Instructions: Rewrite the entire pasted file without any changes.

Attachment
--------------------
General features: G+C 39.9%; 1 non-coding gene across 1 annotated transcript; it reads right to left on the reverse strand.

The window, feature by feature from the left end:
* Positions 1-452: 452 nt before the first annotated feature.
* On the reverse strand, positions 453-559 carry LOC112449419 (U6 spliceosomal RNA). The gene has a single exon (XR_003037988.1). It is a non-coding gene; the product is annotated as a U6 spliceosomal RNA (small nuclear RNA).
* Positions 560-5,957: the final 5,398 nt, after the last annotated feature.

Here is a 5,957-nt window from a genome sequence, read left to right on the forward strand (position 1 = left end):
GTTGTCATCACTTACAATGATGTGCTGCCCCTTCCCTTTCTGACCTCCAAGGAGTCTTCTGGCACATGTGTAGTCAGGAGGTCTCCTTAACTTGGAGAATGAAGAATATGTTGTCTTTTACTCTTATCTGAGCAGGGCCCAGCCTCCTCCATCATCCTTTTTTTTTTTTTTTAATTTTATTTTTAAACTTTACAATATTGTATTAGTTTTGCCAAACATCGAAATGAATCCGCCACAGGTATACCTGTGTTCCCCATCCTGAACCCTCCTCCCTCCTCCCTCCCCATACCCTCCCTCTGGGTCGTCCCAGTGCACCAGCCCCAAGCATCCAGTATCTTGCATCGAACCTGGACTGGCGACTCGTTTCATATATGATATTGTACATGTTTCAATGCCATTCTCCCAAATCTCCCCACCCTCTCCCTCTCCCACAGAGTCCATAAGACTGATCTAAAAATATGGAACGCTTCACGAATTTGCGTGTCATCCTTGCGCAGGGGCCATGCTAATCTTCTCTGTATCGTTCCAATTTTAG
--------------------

General features: G+C 39.9%; 1 non-coding gene across 1 annotated transcript; it reads right to left on the reverse strand.

The window, feature by feature from the left end:
* Positions 1-452: 452 nt before the first annotated feature.
* On the reverse strand, positions 453-559 carry LOC112449419 (U6 spliceosomal RNA). The gene has a single exon (XR_003037988.1). It is a non-coding gene; the product is annotated as a U6 spliceosomal RNA (small nuclear RNA).
* Positions 560-5,957: the final 5,398 nt, after the last annotated feature.

Here is a 5,957-nt window from a genome sequence, read left to right on the forward strand (position 1 = left end):
GTTGTCATCACTTACAATGATGTGCTGCCCCTTCCCTTTCTGACCTCCAAGGAGTCTTCTGGCACATGTGTAGTCAGGAGGTCTCCTTAACTTGGAGAATGAAGAATATGTTGTCTTTTACTCTTATCTGAGCAGGGCCCAGCCTCCTCCATCATCCTTTTTTTTTTTTTTTAATTTTATTTTTAAACTTTACAATATTGTATTAGTTTTGCCAAACATCGAAATGAATCCGCCACAGGTATACCTGTGTTCCCCATCCTGAACCCTCCTCCCTCCTCCCTCCCCATACCCTCCCTCTGGGTCGTCCCAGTGCACCAGCCCCAAGCATCCAGTATCTTGCATCGAACCTGGACTGGCGACTCGTTTCATATATGATATTGTACATGTTTCAATGCCATTCTCCCAAATCTCCCCACCCTCTCCCTCTCCCACAGAGTCCATAAGACTGATCTAAAAATATGGAACGCTTCACGAATTTGCGTGTCATCCTTGCGCAGGGGCCATGCTAATCTTCTCTGTATCGTTCCAATTTTAG